What exactly are the differences between Blair and Brown?by Steve Richards / October 20, 2003 / Leave a comment
One of Gordon Brown’s senior advisers has a theory. He estimates that the Blair/Brown soap opera erupts in the media every three months, as regular as the seasons. The trigger is usually a newspaper report suggesting that Brown wants Blair’s job immediately and is still angry about not securing the leadership in 1994, or claiming that Blair feels betrayed by his chancellor and is ready to sack him. After the first report, others wade in. Then everyone calms down again for three months.
The adviser is on to something: check the cuttings. But even when the personal animosity between the two men is not itself the story, much of Britain’s political debate is observed through the prism of their conflict. Brown’s opposition to foundation hospitals, for example, is not usually judged on its merits but dismissed as posturing to old Labour, part of his long-running leadership campaign.
It is understandable that the relationship between the two men who have dominated British politics for a decade should be portrayed in human terms. It is a fascinating duopoly of mutual regard and suspicion. But it is also more than that, and it is surprisingly seldom that the actual policy and ideological differences between the two men are held up to the light.
Before I attempt that task, one of the cruder caricatures needs to be cleared away. The political tensions are not between a modernising prime minister and an old-Labour chancellor. Brown gave independence to the Bank of England, imposed a two-year spending freeze in the first term, cut the basic rate of income tax and developed the private finance initiative. Now he is distracted by the need for more flexible labour markets and is quite explicit that the interests of public sector workers do not equate with the public interest. This is not a set of views designed to please union leaders in a future leadership contest. Conversely, Blair recognised the urgency of increasing public spending, especially in the NHS, halfway through Labour’s first term, and was a firm supporter of the tax rises announced in the 2002 budget. Blair and Brown are both New Labour to their fingertips.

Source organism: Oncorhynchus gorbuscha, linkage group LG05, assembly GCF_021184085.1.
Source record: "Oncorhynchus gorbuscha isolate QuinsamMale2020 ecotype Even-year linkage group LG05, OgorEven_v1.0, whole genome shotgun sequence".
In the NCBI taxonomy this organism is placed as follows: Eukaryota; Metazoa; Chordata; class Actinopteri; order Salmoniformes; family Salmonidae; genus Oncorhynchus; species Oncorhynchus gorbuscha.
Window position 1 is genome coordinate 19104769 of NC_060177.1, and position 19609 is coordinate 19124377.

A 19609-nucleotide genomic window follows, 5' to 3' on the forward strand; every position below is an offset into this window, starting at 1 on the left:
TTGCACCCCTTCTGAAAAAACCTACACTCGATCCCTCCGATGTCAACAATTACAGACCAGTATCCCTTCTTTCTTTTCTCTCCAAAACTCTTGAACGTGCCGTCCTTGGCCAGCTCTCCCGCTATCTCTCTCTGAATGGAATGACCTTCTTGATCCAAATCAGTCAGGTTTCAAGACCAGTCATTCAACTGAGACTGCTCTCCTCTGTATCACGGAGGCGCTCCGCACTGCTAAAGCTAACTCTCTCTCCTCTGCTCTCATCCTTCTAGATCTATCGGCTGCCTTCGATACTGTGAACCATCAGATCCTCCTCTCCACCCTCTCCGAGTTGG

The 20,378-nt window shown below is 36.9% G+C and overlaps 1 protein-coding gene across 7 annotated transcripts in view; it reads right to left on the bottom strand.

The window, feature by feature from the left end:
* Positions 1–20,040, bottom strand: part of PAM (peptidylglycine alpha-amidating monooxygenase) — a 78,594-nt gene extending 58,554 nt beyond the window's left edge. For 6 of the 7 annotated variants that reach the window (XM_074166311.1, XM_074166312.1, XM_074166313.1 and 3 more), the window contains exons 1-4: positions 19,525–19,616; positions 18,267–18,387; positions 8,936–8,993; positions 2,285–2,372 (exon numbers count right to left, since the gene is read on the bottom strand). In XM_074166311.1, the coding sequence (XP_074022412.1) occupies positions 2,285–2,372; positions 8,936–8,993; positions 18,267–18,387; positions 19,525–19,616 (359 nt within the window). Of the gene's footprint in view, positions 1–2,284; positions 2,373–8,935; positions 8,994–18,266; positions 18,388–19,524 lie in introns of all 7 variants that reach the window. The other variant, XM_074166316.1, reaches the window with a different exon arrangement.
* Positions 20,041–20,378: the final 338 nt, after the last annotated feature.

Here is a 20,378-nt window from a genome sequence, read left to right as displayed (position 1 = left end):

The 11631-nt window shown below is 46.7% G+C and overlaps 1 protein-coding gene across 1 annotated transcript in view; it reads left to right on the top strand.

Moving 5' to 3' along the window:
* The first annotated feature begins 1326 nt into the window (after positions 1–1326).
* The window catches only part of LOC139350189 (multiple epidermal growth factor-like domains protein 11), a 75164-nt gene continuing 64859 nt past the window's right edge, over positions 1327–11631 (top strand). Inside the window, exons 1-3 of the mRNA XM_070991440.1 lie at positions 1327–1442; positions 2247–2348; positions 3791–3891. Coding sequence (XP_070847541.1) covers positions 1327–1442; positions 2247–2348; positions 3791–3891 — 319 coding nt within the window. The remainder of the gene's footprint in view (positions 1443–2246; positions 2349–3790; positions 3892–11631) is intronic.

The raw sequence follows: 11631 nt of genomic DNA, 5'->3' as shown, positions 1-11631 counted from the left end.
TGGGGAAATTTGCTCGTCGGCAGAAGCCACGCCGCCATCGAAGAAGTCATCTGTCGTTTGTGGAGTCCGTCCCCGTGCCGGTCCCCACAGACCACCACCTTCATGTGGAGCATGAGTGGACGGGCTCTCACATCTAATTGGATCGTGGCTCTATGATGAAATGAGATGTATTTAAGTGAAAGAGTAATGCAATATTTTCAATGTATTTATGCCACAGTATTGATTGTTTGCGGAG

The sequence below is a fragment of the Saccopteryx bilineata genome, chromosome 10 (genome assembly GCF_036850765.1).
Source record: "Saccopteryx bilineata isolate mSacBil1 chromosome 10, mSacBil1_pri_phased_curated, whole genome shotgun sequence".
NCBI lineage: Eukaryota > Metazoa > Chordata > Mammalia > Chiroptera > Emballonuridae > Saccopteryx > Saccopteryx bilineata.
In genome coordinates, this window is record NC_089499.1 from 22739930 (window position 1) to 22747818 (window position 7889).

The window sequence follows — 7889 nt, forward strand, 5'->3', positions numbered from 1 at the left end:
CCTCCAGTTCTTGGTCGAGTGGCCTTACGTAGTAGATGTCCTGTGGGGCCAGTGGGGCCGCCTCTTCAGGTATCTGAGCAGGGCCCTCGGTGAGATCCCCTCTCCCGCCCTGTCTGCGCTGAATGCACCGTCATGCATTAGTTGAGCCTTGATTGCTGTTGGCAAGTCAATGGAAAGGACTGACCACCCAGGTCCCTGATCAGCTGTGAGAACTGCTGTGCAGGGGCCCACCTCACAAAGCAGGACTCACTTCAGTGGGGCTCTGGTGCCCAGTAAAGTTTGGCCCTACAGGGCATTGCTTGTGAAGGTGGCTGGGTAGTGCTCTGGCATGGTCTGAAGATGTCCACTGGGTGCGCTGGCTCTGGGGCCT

But what does that mean? New Labour is a flexible concept, ill defined enough for its originators to fall out over its precise purpose. At the heart of recent tensions between Blair and Brown is an only partly ideological dispute over…